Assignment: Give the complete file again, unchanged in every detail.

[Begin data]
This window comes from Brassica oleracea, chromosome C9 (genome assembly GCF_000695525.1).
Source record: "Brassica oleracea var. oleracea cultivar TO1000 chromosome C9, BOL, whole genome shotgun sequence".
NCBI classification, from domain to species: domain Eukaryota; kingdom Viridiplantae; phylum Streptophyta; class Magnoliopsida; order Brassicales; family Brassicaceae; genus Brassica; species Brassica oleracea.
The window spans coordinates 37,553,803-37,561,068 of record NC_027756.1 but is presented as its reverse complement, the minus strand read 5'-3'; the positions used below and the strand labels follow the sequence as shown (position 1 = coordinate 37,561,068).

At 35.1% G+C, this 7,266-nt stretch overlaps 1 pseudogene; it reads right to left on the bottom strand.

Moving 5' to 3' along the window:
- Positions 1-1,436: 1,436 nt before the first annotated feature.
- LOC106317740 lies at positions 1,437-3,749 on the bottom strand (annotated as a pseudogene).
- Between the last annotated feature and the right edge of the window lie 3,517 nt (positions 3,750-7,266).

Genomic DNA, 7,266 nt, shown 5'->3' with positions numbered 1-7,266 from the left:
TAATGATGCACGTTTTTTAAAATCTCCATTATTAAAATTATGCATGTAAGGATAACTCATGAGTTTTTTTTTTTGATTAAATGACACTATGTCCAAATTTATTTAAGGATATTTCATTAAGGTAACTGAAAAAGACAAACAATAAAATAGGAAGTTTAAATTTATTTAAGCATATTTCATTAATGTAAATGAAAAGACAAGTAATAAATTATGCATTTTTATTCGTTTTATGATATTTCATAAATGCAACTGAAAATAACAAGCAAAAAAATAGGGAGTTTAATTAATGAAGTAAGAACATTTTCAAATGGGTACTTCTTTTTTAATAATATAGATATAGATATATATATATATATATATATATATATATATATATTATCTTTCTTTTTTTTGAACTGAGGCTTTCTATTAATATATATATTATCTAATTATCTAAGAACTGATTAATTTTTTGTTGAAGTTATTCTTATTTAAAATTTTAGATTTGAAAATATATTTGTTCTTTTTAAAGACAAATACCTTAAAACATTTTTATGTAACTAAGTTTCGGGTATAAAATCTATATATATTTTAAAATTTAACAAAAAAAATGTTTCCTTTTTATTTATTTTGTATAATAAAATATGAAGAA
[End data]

This window comes from Brassica oleracea, chromosome C9 (genome assembly GCF_000695525.1).
Source record: "Brassica oleracea var. oleracea cultivar TO1000 chromosome C9, BOL, whole genome shotgun sequence".
NCBI classification, from domain to species: domain Eukaryota; kingdom Viridiplantae; phylum Streptophyta; class Magnoliopsida; order Brassicales; family Brassicaceae; genus Brassica; species Brassica oleracea.
The window spans coordinates 37,553,803-37,561,068 of record NC_027756.1 but is presented as its reverse complement, the minus strand read 5'-3'; the positions used below and the strand labels follow the sequence as shown (position 1 = coordinate 37,561,068).

At 35.1% G+C, this 7,266-nt stretch overlaps 1 pseudogene; it reads right to left on the bottom strand.

Moving 5' to 3' along the window:
- Positions 1-1,436: 1,436 nt before the first annotated feature.
- LOC106317740 lies at positions 1,437-3,749 on the bottom strand (annotated as a pseudogene).
- Between the last annotated feature and the right edge of the window lie 3,517 nt (positions 3,750-7,266).

Genomic DNA, 7,266 nt, shown 5'->3' with positions numbered 1-7,266 from the left:
TAATGATGCACGTTTTTTAAAATCTCCATTATTAAAATTATGCATGTAAGGATAACTCATGAGTTTTTTTTTTTGATTAAATGACACTATGTCCAAATTTATTTAAGGATATTTCATTAAGGTAACTGAAAAAGACAAACAATAAAATAGGAAGTTTAAATTTATTTAAGCATATTTCATTAATGTAAATGAAAAGACAAGTAATAAATTATGCATTTTTATTCGTTTTATGATATTTCATAAATGCAACTGAAAATAACAAGCAAAAAAATAGGGAGTTTAATTAATGAAGTAAGAACATTTTCAAATGGGTACTTCTTTTTTAATAATATAGATATAGATATATATATATATATATATATATATATATATATATTATCTTTCTTTTTTTTGAACTGAGGCTTTCTATTAATATATATATTATCTAATTATCTAAGAACTGATTAATTTTTTGTTGAAGTTATTCTTATTTAAAATTTTAGATTTGAAAATATATTTGTTCTTTTTAAAGACAAATACCTTAAAACATTTTTATGTAACTAAGTTTCGGGTATAAAATCTATATATATTTTAAAATTTAACAAAAAAAATGTTTCCTTTTTATTTATTTTGTATAATAAAATATGAAGAA